No, no, nononononono. Please no. This is far too busy. Bring back the last version of your page, please - white space is a *good* thing. Yours with unhappy eyes,
Dragon, Concord, Calif, US

If it isn't broken don't fix it.
David Ellis @BBC News Magazine

I hope the 7 days news quiz isn't going to be so prominent all week (though I did just score 7/7, beating 4/7 last Friday).
Ed Loach @BBC_magazine

Grumble grumble whinge whinge.
Tim Stone @BBC News Magazine

Looks nice.
Sais Shishir Ks @BBC News Magazine

It looks like the rest of the BBC website - only just navigable. The corporate machine grinds again...
Lucy Jones @BBC News Magazine

Ooh, it was worth the wait.
Hex69 @BBC_magazine

As long as you don't mess with your content, you can make whatever cosmetic changes you like.
Terrence Lockyer @BBC News Magazine

Dear Monitor,
Could you please ask your Front Page to stop shouting at me?
Thank you.
Lien Gyles, Matlock

Paper Monitor

11:43 UK time, Wednesday, 10 November 2010

A service highlighting the riches of the daily press.

The papers are in a playful mood - leading Paper Monitor to wonder whether someone, on their last day, has been allowed to bring in games.

The Sun - which normally takes a hard line on fraudulent claims of poor health - reports cheerfully that "there were empty desks after sickies galore yesterday as gamers skived off work to play new computer game phenomenon Call Of Duty: Black Ops".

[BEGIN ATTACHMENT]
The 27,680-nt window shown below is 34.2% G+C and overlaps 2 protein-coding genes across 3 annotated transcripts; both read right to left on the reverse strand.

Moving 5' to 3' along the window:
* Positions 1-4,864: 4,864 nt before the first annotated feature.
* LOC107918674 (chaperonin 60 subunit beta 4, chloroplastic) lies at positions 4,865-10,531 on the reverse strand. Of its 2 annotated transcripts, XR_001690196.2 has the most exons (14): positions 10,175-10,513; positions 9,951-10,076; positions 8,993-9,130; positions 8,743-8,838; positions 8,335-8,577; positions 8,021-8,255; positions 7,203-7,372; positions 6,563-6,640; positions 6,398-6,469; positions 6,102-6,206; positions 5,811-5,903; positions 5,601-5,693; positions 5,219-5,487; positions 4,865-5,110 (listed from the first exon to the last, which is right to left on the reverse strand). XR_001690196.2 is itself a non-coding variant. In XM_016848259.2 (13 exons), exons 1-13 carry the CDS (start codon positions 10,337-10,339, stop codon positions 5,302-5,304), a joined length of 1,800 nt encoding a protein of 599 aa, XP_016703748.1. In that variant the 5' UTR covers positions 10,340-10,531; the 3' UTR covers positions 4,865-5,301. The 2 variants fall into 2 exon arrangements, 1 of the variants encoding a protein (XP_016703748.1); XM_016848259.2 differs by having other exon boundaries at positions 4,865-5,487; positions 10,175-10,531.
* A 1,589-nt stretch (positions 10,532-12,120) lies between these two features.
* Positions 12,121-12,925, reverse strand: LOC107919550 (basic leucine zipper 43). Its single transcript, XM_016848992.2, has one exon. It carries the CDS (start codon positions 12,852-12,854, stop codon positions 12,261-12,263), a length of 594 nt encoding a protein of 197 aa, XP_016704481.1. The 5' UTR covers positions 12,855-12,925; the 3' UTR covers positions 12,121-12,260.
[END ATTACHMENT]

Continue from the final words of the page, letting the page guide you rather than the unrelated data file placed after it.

Such are, apparently, the addictive qualities of this software that the paper has lined up a brace of case studies featuring "wives and husbands who have lost their lovers to the computer game".

Janine Foulgar, of Yately, Hants, tells how her husband Jay ducked out of a friend's wedding to play it.

"It has affected our sex life," she wails. "There have been nights when I've been waiting for Jay to come to bed then woken at 3am to find he's still playing against a stranger on a different continent."

The Daily Telegraph treats the release more soberly, though only just.

Writer Harry DeQuetteville test-drives Call Of Duty, despite admitting that, for him, "video games are objects rooted in boyhood and the past, not the future", having outgrown a childhood affection for "rudimentary titles on systems such as the Sinclair ZX Spectrum, a home computer, released in 1982, whose entire memory would today be consumed by less than a second of a single song on an iPod".

But, in time-honoured fashion, DeQuetteville discovers something new from the experience:

Soon I learn that video games have come a long way since Jet Set Willy. Photo-real images, all moving at blistering pace, careen across the screen. The detail of shade and light is astonishing. Backdrops are beautiful. It is often tempting to linger simply to admire the landscapes.

The Times is also preoccupied with gaming, though of an off-line variety. It devotes an entire page and a leader to the story of Jonathan Duhanel, a college dropout who won the world's largest-ever poker prize worth $9m (£5.6m).

Former Republic of Ireland and Chelsea striker Tony Cascarino - who himself claims to have won £450,000 at the poker table over the past five years - insists the feat is not all that surprising.

"Duhamel is only 23 and I've noticed the faces round the tables get younger as poker has grown in popularity," Cascarino adds, insisting that the game is "easy to learn and practise online". (The faces are getting younger, or is he getting older?)